Back to Nutritional Basics with Matthew McDaniels

February 08, 2020

Crossfit coach and firefighter Matthew McDaniels image

 

Matthew McDaniels became fascinated with bodybuilding at a young age when he encountered his father’s copy of  The Ironman's Guide to the Complete Home Gym. He remembers getting an idea in his head that he wanted to be a big, strong guy from those photos. When he was thirteen, he learned about functional training for the first time. He did bodyweight-only workouts for a while after learning about some of the limitations and drawbacks to bodybuilding. Later, he ordered a Russian kettlebell starter kit and realized that a blend of strength and conditioning would be beneficial to him. This was the methodology he depended on until his late teens. In his late teens, he discovered CrossFit and has never looked back.

 

Matthew discusses why he loves CrossFit and it’s the only organized fitness methodology he has ever followed. He reflects on how CrossFit can help stave off the nursing home and helps him to stay active with his three young children. He wants to train in a way that is not just achieving a short-term goal but setting him up for a long, healthy life. CrossFit defines fitness as increased work capacity across broad time and modal domains. 


Matthew has seen CrossFit change lives. One person he coached, along with AA, came out of alcohol addiction through CrossFit. It has been a privilege for Matthew to see this athlete choose CrossFit as her new hobby to focus on. Other clients have said they were able to get off their anti-depression medications, with the supervision of their doctors, in part due to their participation in CrossFit. CrossFit also provides a positive community.


Matthew shares what he has noticed about fad diets. They focus back on the basics. Getting back to basics works every time. Consistency matters when it comes to nutrition. You need to be able to eat that way 80% of the time for a very long time. People will often try to take on too much too soon. Matthew advises listeners toeat more vegetables. Make more of your meals at home with ingredients you purchased from around the outside of the grocery store. Ask if your meals come mostly from the perimeter of the grocery store or within the center aisles. Would somebody 1,000 years ago recognized what you are eating as food? Matthew also recommends tracking and tabulating what kinds of foods you are eating.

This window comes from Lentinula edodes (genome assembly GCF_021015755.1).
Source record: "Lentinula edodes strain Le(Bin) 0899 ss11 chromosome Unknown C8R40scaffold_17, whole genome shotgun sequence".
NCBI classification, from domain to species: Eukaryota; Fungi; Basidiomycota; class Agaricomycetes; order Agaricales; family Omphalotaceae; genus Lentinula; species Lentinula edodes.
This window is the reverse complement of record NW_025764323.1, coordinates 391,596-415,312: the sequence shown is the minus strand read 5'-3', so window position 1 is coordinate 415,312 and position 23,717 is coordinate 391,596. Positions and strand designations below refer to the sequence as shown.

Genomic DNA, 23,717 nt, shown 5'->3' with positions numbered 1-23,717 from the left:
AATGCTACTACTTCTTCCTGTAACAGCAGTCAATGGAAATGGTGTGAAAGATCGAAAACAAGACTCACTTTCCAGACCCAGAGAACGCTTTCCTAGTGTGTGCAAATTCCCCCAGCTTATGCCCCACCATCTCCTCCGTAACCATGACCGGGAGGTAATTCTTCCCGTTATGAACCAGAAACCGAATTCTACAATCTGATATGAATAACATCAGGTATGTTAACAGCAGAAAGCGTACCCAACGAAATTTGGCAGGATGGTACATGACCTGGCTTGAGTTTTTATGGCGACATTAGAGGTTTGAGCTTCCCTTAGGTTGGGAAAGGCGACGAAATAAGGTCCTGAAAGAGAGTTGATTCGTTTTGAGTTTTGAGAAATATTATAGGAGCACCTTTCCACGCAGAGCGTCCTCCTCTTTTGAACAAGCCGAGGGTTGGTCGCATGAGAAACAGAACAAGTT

Matthew tells us that with nutrition, knowing is 80-90% of the battle. Any food you eat is going to break down into a carbohydrate, fat, or a protein. As measured in the calories you consume, you want a rough balance. Some people do a little bit better with more carbohydrates proportionally, or more fat, etc. Nobody does well with 80% of one kind of macronutrient.You don't necessarily have to have a tracking app for the rest of your life or have a food scale on your counter. Eat just enough but not too much quality food from a rough balance of all three macronutrient sources of whole foods that you shop for from around the outside of the grocery store.


Near the end of the episode, Matthew shares about his side business as a public insurance claims adjuster with Paradise Claims. You can also learn how to reach out to him with questions.


3 Key Points:

  1.   CrossFit can provide a healthy way to train that can help you achieve long-term fitness goals.
  2.   When you’re working on improving your nutrition, get back to the basics.
  3.  As you shop, ask if your meals come mostly from the perimeter of the grocery store or within the center aisles.

Tweetable Quotes:


  • “CrossFit is the only organized methodology that I've ever followed.” – Matthew McDaniel
  • “Back to the basics works every time.” – Matthew McDaniel
  • “With nutrition, knowing is more like 80-90% of the battle."– Matthew McDaniel
  • “Finding a system that allows you to stay in that 80% zone but for a long time consistently will bring those long-term successes and those results.” – Matthew McDaniel
  • “Eat just enough but not too much quality food from a rough balance of all three macro-nutrient sources of whole foods that you shop from around the outside of the grocery store.” – Matthew McDaniel

Resources Mentioned:

 


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